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Isabella of Castile – new book!

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I've just received an email from Giles Tremlett about his latest book Isabella of Castile: Europe's First Great Queen, which I know many of you will be interested in. His book on Catherine of Aragon was excellent.

Here's what Giles says about his book:

"This week my latest book, a 625-page biography of Isabella of Castile, is published by Bloomsbury in the United Kingdom. It will be out in the United States on March 7 and will be available in Spanish and Chinese before year's end. Early reviews from the US specialist book trade magazines are promising: "Magisterial... sublime presentation of facts and interpretation," (Booklist); "highly readable, engrossing biography" (Library Journal) etc... Reviews will begin to appear in major UK papers next week.

Isabella was, in terms of global impact, the first of Europe's great queens regnant. In my view she was almost certainly the greatest, with Russia's Catherine the Great as the only worthy rival. Victoria, Elizabeth I and Maria Theresa of Austria are, I'm afraid, mere runners up (and I'm quite happy to have that argument with anyone who wants it). Apologies, my Swedish friends, Queen Christina is fascinating, but not that way.Here is a short list of events directly attributable to Isabella. Some are fabulous, others are horrific, but all are momentous. Together, they are:

  1. Usurps the crown of Castile aged 23, defeats her enemies in battle and tames the Grandees to install a strong monarch for the first time in a century.
  2. "Unites" Spain (or, rather, starts the process), by rebelliously choosing Ferdinand of Aragon for her husband.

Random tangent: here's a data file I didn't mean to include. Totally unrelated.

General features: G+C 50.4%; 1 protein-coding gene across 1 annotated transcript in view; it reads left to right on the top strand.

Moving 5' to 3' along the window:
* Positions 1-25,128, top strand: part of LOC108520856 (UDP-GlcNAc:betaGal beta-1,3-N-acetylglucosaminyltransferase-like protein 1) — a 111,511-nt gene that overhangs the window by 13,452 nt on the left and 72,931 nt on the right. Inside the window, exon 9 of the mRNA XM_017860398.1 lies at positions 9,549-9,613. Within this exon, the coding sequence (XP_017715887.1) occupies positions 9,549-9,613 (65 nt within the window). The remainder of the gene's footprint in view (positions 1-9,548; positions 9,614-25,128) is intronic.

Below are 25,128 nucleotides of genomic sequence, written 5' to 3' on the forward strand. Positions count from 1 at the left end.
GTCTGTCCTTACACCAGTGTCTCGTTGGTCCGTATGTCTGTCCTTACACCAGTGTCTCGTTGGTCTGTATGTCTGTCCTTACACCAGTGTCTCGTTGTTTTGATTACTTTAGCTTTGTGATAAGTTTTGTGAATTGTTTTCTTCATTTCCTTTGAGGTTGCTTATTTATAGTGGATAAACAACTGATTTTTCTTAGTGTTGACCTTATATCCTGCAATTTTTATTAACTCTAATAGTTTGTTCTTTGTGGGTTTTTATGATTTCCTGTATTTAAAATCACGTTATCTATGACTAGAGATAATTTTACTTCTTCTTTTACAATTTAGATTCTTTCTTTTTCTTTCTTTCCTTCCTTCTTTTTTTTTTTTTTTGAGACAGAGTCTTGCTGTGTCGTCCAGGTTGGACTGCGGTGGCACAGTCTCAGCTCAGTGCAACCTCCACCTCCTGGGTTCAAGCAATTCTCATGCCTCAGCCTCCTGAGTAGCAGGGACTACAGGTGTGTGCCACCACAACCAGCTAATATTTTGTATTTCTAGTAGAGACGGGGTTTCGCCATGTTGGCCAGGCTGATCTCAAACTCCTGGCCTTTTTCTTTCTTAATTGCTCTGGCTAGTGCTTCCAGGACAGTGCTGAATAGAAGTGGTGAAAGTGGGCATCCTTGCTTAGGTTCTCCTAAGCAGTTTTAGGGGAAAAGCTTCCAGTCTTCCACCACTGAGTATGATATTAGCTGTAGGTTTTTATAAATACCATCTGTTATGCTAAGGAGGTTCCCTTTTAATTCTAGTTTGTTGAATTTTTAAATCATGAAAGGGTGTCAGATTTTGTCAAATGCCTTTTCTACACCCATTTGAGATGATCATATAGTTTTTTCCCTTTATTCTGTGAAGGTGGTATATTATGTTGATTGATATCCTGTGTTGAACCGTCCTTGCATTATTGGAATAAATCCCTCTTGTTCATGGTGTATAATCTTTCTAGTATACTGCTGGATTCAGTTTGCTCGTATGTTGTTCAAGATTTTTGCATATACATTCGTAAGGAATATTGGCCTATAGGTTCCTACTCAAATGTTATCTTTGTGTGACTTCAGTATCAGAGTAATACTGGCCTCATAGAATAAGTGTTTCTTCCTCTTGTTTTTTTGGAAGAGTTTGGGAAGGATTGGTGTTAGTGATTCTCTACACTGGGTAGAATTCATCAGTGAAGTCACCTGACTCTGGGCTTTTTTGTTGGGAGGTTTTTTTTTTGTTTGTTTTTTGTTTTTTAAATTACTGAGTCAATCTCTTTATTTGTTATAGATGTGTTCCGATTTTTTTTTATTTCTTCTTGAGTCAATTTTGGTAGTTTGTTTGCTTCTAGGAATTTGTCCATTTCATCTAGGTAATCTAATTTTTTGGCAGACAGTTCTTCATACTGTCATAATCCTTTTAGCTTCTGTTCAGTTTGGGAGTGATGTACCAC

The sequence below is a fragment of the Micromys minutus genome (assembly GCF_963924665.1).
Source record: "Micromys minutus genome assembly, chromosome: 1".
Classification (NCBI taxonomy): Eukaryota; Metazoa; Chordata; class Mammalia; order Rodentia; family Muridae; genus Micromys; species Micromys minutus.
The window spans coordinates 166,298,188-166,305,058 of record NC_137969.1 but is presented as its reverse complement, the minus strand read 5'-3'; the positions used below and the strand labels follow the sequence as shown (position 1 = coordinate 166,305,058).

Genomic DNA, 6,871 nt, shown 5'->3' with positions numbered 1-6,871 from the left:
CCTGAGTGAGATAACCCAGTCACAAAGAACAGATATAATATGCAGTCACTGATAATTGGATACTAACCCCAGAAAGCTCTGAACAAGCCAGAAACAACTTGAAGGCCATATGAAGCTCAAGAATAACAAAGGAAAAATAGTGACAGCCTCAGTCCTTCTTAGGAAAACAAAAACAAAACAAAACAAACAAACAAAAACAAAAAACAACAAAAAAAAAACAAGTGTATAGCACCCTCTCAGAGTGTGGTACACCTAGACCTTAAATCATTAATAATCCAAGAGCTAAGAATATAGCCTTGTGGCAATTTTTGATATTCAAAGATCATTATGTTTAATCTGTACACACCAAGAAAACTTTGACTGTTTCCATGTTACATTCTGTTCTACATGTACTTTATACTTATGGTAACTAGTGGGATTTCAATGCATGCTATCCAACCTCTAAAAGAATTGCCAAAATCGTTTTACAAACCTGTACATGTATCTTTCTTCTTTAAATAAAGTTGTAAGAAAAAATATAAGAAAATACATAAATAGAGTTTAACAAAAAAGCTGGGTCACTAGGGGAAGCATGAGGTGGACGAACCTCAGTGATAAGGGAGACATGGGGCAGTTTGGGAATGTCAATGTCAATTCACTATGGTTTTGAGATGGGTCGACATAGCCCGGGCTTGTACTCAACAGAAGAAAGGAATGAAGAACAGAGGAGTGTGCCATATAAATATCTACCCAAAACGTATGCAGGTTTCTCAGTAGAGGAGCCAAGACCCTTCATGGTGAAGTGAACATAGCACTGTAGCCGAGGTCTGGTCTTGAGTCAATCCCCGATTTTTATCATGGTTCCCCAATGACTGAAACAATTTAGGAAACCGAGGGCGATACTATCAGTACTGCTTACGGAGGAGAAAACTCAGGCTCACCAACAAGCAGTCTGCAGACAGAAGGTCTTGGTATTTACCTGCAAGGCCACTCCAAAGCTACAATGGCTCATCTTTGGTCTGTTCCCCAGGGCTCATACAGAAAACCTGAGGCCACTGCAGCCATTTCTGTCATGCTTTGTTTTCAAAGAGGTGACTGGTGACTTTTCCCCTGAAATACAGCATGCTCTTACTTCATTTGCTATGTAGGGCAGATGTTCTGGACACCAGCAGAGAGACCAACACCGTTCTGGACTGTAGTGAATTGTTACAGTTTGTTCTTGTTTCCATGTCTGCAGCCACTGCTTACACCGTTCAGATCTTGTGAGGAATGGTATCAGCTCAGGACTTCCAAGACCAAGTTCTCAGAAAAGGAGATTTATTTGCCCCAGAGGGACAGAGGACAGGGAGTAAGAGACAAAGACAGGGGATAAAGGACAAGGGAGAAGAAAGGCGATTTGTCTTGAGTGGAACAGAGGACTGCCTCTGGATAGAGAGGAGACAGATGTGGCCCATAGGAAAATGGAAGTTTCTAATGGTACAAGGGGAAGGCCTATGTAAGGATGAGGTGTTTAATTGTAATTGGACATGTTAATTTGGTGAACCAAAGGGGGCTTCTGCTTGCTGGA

3. Creates the current boundaries of Spain (minus Navarre and tiny bits of North Africa) by conquering the Moslem kingdom of Granada and the Canary Islands.
  4. Reverses net Moslem territorial gains in Europe for first time in decades, with the traumatic loss of Constantinople, Greece and the Balkans still fresh in anxious, fearful Christian minds.
  5. Founds the infamous "Spanish Inquisition" - with waterboarding and burning at the stake - as a royal-led project.
  6. Sends Columbus off, allowing embattled Christendom to straddle the Ocean and ensuring the future dominance of the Atlantic seaboard nations and western "civilization".
  7. Also begins the extraordinary "Columbine exchange" of plants, animals and diseases between continents while also starting the eradication, by disease and hunger, of most of the Caribbean islands' population. Permits African slaves to replace them, starting centuries of trans-Atlantic slave trading.
  8. Begins the creation of the first global empire on which the sun never sets, which will soon make Spain Europe's dominant power.
  9. Expels the world's largest community of Jews.
  10. Forcibly converts Spain's Moslems, ending centuries of religious coexistence.
  11. Makes Spain and its empire a bulwark against the future protestant reformation.
  12. Answers to no man, except Ferdinand (in a genuine, remarkable partnership of equals) and the Pope (but not always, especially when he is a Borgia).

None of these things are minor. Nothing similar can be attributed to a European queen regnant before that, and probably not afterwards either.

Was Isabella "nice"? Not by our standards. Yet nor were Henry VIII, Napoleon or Attila the Hun, all of whom we somehow admire - so there is no reason to expect or demand that strong women in history be kind, meek or full of tender, loving joy. Isabella loved her children, was passionately jealous about her husband (whose sex life was beyond her control) and fearful of God, but she felt little empathy for others. She wanted her subjects to love her, but found fear a more useful tool. She did nothing to change the status of women. She was bold, clever, determined, single-minded, ruthless and immensely powerful. And she was a woman. That made her even more exceptional. It is impossible to understand contemporary Spain without her.

Isabella was also, via Henry VIII's wife Catherine of Aragon, grandmother to England's first proper queen regnant, "Bloody" Mary I - whose religious outlook owed much to her grandmother."

Isabella of Castile is available from Amazon UK, Amazon.com and your usual bookstore. I'm definitely getting it!

There are 3 comments Go To Comment

  1. RealTudorLady /